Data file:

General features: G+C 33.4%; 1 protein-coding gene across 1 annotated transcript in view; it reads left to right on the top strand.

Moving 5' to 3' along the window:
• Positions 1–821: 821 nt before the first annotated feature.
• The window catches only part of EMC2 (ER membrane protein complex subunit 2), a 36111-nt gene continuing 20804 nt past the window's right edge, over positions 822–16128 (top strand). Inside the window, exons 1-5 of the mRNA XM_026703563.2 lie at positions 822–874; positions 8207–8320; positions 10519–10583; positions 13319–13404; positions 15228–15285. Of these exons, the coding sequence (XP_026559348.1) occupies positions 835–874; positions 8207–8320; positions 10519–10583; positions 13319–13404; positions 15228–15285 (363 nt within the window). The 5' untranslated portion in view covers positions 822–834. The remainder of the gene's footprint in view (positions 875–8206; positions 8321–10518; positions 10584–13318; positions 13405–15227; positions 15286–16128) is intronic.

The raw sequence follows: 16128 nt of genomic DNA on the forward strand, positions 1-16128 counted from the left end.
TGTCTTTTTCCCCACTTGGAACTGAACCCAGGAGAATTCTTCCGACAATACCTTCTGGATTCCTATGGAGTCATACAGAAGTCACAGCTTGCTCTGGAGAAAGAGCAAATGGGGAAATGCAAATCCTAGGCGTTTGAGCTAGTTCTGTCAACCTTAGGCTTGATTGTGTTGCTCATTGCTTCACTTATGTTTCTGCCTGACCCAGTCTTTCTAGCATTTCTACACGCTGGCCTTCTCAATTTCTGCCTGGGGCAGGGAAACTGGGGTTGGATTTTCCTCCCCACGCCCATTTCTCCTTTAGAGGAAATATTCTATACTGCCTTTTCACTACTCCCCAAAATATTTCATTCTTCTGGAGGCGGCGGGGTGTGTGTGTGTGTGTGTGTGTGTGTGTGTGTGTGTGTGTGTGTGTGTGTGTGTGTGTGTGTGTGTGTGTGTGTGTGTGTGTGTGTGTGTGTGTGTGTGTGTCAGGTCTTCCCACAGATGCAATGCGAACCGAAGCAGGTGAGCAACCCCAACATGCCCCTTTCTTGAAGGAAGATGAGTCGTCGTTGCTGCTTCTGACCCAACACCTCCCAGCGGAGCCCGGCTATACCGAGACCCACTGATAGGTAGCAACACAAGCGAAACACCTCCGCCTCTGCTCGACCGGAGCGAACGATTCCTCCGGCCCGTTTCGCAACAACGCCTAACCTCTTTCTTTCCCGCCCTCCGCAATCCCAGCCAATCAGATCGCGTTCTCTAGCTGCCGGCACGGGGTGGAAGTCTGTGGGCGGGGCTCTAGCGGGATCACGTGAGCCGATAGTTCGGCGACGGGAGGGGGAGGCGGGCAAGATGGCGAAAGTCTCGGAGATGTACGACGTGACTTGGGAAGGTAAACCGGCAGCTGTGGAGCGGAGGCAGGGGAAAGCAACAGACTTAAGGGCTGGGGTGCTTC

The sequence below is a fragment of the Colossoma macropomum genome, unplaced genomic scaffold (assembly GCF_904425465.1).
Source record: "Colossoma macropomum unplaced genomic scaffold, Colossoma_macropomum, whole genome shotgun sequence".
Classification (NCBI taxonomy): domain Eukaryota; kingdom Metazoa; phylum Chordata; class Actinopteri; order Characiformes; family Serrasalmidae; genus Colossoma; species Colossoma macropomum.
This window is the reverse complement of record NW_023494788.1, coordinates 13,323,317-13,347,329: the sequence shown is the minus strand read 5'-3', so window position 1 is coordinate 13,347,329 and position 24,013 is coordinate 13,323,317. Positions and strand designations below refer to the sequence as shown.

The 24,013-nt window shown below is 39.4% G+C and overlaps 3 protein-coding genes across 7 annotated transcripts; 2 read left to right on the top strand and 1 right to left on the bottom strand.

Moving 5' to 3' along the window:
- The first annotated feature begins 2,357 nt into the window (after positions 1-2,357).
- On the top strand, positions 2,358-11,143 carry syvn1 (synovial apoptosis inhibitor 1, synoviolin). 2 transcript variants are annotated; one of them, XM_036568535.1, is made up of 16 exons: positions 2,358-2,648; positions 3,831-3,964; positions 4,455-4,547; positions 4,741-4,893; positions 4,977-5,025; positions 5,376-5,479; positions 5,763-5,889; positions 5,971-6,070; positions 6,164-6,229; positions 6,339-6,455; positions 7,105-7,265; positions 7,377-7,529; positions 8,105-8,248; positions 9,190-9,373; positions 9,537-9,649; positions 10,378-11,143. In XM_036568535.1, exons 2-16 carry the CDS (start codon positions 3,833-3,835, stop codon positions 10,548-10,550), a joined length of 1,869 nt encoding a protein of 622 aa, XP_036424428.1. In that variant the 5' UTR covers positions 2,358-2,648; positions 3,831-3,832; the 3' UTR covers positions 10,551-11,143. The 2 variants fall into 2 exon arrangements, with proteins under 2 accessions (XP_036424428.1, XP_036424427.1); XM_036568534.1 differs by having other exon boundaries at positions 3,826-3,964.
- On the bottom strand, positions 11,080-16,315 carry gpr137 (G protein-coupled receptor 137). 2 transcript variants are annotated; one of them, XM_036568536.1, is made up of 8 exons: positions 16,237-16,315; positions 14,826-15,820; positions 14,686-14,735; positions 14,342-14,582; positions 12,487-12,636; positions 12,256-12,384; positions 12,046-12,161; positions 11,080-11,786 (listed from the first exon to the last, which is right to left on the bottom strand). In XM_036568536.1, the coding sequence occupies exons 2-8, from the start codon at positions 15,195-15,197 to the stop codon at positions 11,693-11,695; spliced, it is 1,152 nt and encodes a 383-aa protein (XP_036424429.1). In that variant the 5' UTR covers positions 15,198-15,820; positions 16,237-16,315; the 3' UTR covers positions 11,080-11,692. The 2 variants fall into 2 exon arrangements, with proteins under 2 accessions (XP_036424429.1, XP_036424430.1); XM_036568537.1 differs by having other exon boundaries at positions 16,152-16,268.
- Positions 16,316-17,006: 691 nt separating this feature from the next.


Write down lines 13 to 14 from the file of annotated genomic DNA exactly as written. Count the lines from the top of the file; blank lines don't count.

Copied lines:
- The first annotated feature begins 2,357 nt into the window (after positions 1-2,357).
- On the top strand, positions 2,358-11,143 carry syvn1 (synovial apoptosis inhibitor 1, synoviolin). 2 transcript variants are annotated; one of them, XM_036568535.1, is made up of 16 exons: positions 2,358-2,648; positions 3,831-3,964; positions 4,455-4,547; positions 4,741-4,893; positions 4,977-5,025; positions 5,376-5,479; positions 5,763-5,889; positions 5,971-6,070; positions 6,164-6,229; positions 6,339-6,455; positions 7,105-7,265; positions 7,377-7,529; positions 8,105-8,248; positions 9,190-9,373; positions 9,537-9,649; positions 10,378-11,143. In XM_036568535.1, exons 2-16 carry the CDS (start codon positions 3,833-3,835, stop codon positions 10,548-10,550), a joined length of 1,869 nt encoding a protein of 622 aa, XP_036424428.1. In that variant the 5' UTR covers positions 2,358-2,648; positions 3,831-3,832; the 3' UTR covers positions 10,551-11,143. The 2 variants fall into 2 exon arrangements, with proteins under 2 accessions (XP_036424428.1, XP_036424427.1); XM_036568534.1 differs by having other exon boundaries at positions 3,826-3,964.